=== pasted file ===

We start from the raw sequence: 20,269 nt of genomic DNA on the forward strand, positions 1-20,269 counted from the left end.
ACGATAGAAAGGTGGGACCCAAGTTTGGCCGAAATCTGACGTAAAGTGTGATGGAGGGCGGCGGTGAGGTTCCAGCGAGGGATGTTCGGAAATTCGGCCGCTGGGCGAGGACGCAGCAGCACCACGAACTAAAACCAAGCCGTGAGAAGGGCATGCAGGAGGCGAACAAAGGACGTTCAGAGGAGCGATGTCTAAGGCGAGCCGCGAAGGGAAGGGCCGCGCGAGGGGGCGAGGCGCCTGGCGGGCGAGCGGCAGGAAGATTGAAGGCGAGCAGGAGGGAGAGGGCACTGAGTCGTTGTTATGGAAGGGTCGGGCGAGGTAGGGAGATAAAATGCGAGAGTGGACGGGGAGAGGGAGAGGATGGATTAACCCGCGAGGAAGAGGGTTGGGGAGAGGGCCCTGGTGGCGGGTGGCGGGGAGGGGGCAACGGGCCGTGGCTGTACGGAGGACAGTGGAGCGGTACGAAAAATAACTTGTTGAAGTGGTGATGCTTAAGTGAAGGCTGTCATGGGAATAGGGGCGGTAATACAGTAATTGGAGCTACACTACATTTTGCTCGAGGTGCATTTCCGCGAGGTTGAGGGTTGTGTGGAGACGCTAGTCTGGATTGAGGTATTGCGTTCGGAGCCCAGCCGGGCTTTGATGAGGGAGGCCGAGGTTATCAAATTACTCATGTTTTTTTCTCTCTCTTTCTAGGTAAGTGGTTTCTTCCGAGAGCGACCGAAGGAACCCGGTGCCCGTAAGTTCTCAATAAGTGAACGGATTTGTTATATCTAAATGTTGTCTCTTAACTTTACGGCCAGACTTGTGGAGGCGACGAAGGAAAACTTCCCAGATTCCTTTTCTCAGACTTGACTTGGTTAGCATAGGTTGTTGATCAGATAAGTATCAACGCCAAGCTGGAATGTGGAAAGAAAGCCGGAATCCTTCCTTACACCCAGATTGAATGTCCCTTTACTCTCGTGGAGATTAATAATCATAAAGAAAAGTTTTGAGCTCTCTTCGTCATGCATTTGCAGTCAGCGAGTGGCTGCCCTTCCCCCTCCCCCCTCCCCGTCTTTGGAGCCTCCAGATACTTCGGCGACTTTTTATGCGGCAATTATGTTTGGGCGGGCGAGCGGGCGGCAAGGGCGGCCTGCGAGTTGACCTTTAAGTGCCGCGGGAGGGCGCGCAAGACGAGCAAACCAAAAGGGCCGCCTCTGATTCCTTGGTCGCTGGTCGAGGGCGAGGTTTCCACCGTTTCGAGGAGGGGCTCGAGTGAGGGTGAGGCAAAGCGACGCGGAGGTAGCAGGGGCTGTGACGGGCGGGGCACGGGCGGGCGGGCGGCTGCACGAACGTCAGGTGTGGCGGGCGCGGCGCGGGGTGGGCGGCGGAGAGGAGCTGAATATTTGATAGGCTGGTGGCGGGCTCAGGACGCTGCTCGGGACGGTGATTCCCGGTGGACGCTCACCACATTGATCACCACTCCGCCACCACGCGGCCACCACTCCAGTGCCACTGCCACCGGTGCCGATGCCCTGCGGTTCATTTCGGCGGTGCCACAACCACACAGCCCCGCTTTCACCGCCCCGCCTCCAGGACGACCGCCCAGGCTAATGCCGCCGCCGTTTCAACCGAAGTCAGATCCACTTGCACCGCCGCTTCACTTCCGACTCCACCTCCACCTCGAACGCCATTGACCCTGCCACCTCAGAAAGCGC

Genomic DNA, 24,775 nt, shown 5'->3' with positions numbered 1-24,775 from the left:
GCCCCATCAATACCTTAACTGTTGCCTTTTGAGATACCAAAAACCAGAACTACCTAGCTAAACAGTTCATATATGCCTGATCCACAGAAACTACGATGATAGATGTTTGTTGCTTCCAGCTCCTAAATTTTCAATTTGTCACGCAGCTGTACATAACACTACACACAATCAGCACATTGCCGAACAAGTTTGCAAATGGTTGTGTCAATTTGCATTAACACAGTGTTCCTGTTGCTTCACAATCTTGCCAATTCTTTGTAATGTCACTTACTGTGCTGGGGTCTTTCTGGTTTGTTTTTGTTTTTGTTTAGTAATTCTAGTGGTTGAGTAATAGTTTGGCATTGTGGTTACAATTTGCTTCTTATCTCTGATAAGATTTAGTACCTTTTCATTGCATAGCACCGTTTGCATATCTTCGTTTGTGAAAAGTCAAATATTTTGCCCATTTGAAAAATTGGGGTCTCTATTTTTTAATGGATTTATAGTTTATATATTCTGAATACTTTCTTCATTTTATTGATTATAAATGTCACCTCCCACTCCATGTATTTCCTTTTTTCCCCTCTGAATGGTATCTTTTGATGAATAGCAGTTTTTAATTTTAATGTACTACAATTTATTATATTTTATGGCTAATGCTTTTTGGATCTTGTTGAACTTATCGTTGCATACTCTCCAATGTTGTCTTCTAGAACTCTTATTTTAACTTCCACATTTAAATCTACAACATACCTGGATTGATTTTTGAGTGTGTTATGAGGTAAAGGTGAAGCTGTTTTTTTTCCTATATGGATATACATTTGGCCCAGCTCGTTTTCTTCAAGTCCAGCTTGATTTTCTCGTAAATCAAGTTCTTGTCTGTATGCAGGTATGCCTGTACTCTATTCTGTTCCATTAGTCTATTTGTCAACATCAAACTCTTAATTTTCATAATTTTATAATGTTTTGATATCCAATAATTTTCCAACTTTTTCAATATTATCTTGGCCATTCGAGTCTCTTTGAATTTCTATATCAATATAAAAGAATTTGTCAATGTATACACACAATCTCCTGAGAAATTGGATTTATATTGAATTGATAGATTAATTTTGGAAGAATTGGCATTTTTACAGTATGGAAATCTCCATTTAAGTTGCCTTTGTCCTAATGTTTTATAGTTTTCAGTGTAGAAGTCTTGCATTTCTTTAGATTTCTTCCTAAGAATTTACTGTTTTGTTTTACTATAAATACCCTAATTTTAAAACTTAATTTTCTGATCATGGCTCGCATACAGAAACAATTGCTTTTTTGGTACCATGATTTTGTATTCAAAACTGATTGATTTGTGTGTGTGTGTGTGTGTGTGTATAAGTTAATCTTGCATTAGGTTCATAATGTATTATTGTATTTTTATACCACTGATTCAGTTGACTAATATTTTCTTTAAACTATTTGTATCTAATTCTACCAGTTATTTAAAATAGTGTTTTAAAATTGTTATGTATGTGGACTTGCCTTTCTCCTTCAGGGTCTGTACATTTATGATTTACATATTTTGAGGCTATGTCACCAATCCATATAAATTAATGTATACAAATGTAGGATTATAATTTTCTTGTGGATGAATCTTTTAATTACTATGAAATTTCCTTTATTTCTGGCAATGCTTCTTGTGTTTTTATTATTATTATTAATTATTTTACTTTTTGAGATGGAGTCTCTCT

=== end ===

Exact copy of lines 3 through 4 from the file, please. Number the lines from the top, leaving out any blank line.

Genomic DNA, 24,775 nt, shown 5'->3' with positions numbered 1-24,775 from the left:
GCCCCATCAATACCTTAACTGTTGCCTTTTGAGATACCAAAAACCAGAACTACCTAGCTAAACAGTTCATATATGCCTGATCCACAGAAACTACGATGATAGATGTTTGTTGCTTCCAGCTCCTAAATTTTCAATTTGTCACGCAGCTGTACATAACACTACACACAATCAGCACATTGCCGAACAAGTTTGCAAATGGTTGTGTCAATTTGCATTAACACAGTGTTCCTGTTGCTTCACAATCTTGCCAATTCTTTGTAATGTCACTTACTGTGCTGGGGTCTTTCTGGTTTGTTTTTGTTTTTGTTTAGTAATTCTAGTGGTTGAGTAATAGTTTGGCATTGTGGTTACAATTTGCTTCTTATCTCTGATAAGATTTAGTACCTTTTCATTGCATAGCACCGTTTGCATATCTTCGTTTGTGAAAAGTCAAATATTTTGCCCATTTGAAAAATTGGGGTCTCTATTTTTTAATGGATTTATAGTTTATATATTCTGAATACTTTCTTCATTTTATTGATTATAAATGTCACCTCCCACTCCATGTATTTCCTTTTTTCCCCTCTGAATGGTATCTTTTGATGAATAGCAGTTTTTAATTTTAATGTACTACAATTTATTATATTTTATGGCTAATGCTTTTTGGATCTTGTTGAACTTATCGTTGCATACTCTCCAATGTTGTCTTCTAGAACTCTTATTTTAACTTCCACATTTAAATCTACAACATACCTGGATTGATTTTTGAGTGTGTTATGAGGTAAAGGTGAAGCTGTTTTTTTTCCTATATGGATATACATTTGGCCCAGCTCGTTTTCTTCAAGTCCAGCTTGATTTTCTCGTAAATCAAGTTCTTGTCTGTATGCAGGTATGCCTGTACTCTATTCTGTTCCATTAGTCTATTTGTCAACATCAAACTCTTAATTTTCATAATTTTATAATGTTTTGATATCCAATAATTTTCCAACTTTTTCAATATTATCTTGGCCATTCGAGTCTCTTTGAATTTCTATATCAATATAAAAGAATTTGTCAATGTATACACACAATCTCCTGAGAAATTGGATTTATATTGAATTGATAGATTAATTTTGGAAGAATTGGCATTTTTACAGTATGGAAATCTCCATTTAAGTTGCCTTTGTCCTAATGTTTTATAGTTTTCAGTGTAGAAGTCTTGCATTTCTTTAGATTTCTTCCTAAGAATTTACTGTTTTGTTTTACTATAAATACCCTAATTTTAAAACTTAATTTTCTGATCATGGCTCGCATACAGAAACAATTGCTTTTTTGGTACCATGATTTTGTATTCAAAACTGATTGATTTGTGTGTGTGTGTGTGTGTGTGTATAAGTTAATCTTGCATTAGGTTCATAATGTATTATTGTATTTTTATACCACTGATTCAGTTGACTAATATTTTCTTTAAACTATTTGTATCTAATTCTACCAGTTATTTAAAATAGTGTTTTAAAATTGTTATGTATGTGGACTTGCCTTTCTCCTTCAGGGTCTGTACATTTATGATTTACATATTTTGAGGCTATGTCACCAATCCATATAAATTAATGTATACAAATGTAGGATTATAATTTTCTTGTGGATGAATCTTTTAATTACTATGAAATTTCCTTTATTTCTGGCAATGCTTCTTGTGTTTTTATTATTATTATTAATTATTTTACTTTTTGAGATGGAGTCTCTCT